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Moondance Alexander (DVD)
Stars: Kay Panabaker, Don Johnson, Lori Loughlin, Sasha Cohen, James Best, Whitney Sloan, Joe Norman Shaw and Aeden Towney
Director: Michael Damian
Scriptwriters: Michael Damian and Janeen Damian
Composer: Mark Thomas
Cinematography: Julien Eudes
FoxFaith/20th Century Fox Home Entertainment
Running Length: 95 minutes
The latest release for FoxFaith, the inspiration and family-oriented film arm of 20th Century Fox Home Entertainment is “Moondance Alexander.” No, the film isn’t about dancing, it’s about a young girl training a horse. Newcomer Kay Panabaker plays Moondance, whose mother (Lori Loughlin) likes tofu and thinks everyone else should, also. Mom and daughter are trying to make a go of it, since Dad passed away (warning: have hankie handy). It’s always good to see Don Johnson (“Nash Bridges”) on screen and in this film, he is a crusty horse trainer.
The film opens with young (about age twelve and seems older) Moondance visiting her father’s grave. She talks to him and is lonely because the kids at school think she is strange (no friends), a loner (no friends) and dresses with no taste (no money). Mom is a private art instructor and one of her adult students (Joe Norman Shaw) is smitten with her, while his son Josh (Aeden Towney) likes Moondance. One day, while riding her bike, Moondance comes upon a pinto horse that she promptly names Checkers. From that time on, the two are inseparable and we discover that Checkers (formerly named Tinkerbell) keeps escaping from Don's stable because he can jump. Soon, Moondance is working at the stable in exchange for riding lessons. When Moondance spies a flyer for a horse show, you know what direction the film will take. Of course, she and Checkers train hard, she manages to get the proper riding attire, two bratty girls, Fiona (Sasha Cohen) and Megan (Whitney Sloan) toss sarcastic barbs her way, but in the world of FoxFaith, everyone eventually learns something.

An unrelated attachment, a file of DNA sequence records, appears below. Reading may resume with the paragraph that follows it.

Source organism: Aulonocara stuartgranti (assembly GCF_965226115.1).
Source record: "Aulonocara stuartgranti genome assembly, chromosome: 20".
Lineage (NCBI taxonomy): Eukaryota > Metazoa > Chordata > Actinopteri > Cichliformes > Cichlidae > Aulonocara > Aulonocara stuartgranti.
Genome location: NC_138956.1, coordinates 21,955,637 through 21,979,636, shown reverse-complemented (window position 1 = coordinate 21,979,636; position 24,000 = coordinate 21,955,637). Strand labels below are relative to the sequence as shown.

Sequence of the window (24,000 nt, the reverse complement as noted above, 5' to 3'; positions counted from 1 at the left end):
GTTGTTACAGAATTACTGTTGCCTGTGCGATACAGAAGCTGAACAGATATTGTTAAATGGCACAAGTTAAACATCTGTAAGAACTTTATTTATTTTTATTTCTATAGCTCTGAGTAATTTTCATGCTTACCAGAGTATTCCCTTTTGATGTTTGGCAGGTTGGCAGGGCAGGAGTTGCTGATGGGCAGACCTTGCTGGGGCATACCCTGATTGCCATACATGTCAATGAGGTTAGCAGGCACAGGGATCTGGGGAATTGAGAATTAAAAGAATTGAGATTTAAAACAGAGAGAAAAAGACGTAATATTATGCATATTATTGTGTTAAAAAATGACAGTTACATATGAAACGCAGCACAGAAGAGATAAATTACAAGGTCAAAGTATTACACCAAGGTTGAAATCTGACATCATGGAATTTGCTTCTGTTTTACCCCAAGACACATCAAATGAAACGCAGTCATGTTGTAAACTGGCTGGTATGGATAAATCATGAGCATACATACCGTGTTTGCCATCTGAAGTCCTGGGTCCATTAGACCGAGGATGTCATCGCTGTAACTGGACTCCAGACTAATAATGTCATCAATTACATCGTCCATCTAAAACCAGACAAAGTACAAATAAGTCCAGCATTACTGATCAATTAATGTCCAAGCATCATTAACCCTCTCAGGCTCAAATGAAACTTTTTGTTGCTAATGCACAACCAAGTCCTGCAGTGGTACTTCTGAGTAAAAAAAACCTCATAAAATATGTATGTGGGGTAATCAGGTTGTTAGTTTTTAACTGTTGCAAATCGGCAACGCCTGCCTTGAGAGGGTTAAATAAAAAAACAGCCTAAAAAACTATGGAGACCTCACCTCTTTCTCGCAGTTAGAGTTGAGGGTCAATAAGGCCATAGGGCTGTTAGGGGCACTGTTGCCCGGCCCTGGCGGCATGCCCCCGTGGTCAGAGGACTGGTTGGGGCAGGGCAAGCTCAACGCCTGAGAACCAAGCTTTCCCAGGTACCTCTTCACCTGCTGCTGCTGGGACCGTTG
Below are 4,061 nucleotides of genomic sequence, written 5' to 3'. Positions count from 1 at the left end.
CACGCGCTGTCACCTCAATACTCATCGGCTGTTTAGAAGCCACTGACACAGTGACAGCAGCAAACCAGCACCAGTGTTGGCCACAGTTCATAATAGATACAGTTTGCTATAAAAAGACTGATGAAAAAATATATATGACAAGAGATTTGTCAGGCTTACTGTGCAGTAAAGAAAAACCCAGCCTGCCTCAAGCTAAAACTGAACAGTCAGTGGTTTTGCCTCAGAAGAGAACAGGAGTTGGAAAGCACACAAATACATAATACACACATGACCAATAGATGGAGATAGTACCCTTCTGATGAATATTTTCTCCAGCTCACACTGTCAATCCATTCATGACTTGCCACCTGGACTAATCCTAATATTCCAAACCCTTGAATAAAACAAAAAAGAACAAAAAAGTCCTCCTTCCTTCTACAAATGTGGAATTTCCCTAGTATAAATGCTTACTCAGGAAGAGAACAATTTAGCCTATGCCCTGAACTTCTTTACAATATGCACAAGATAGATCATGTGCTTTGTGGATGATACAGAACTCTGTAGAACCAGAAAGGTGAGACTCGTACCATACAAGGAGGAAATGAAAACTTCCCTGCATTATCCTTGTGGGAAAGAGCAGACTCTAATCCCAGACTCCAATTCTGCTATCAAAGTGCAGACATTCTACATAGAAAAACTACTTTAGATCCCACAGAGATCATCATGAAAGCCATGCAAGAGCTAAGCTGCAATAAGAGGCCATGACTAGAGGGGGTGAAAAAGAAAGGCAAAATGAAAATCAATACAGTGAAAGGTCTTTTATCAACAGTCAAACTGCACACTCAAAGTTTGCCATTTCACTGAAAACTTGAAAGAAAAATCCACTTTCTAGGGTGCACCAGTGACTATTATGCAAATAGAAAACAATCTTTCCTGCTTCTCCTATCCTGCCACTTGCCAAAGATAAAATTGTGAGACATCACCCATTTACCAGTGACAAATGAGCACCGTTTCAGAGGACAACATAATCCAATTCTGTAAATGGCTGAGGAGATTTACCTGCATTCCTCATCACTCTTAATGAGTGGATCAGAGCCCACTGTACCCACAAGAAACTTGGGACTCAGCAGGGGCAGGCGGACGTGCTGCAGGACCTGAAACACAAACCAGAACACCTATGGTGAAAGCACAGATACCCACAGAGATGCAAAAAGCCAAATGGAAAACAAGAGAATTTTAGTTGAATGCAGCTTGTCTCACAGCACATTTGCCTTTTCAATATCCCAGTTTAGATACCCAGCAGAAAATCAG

Moondance Alexander is a well done film with a lush soundtrack (Mark Thomas) and beautiful cinematography (Julien Eudes.) Don Johnson is appropriately reticent at the thought of teaching a girl to jump riding a pinto, Mom alternates between watching Moondance and getting acquainted with a new beau. Checkers (played by three horses) jumps well, always looks properly groomed and manages a bit of horse-humor. Moondance doesn’t let anything get her down, and that highly-charged, positive attitude reminds me of watching Miley Cyrus in her “Hannah Montana” series. The story moves along well and with a G rating, there isn’t much to comment on, except it shows an adult drinking alcohol when sad. A word of caution, horse jumping is a dangerous sport and it is shown with some humor here. People fall and get up right away. That doesn't always happen.
Sasha Cohen, who won a silver medal at the Winter Olympics, turns out to be a rather good actress. I don’t know if she did her own riding or not, but her scenes on a horse (as with the other riders) looked natural. Director Damian knows when to take a breather from the actors and just let the camera wander over hills and sunsets. However, when it comes down to it, the horse steals the film.
Copyright 2008 Marie Asner
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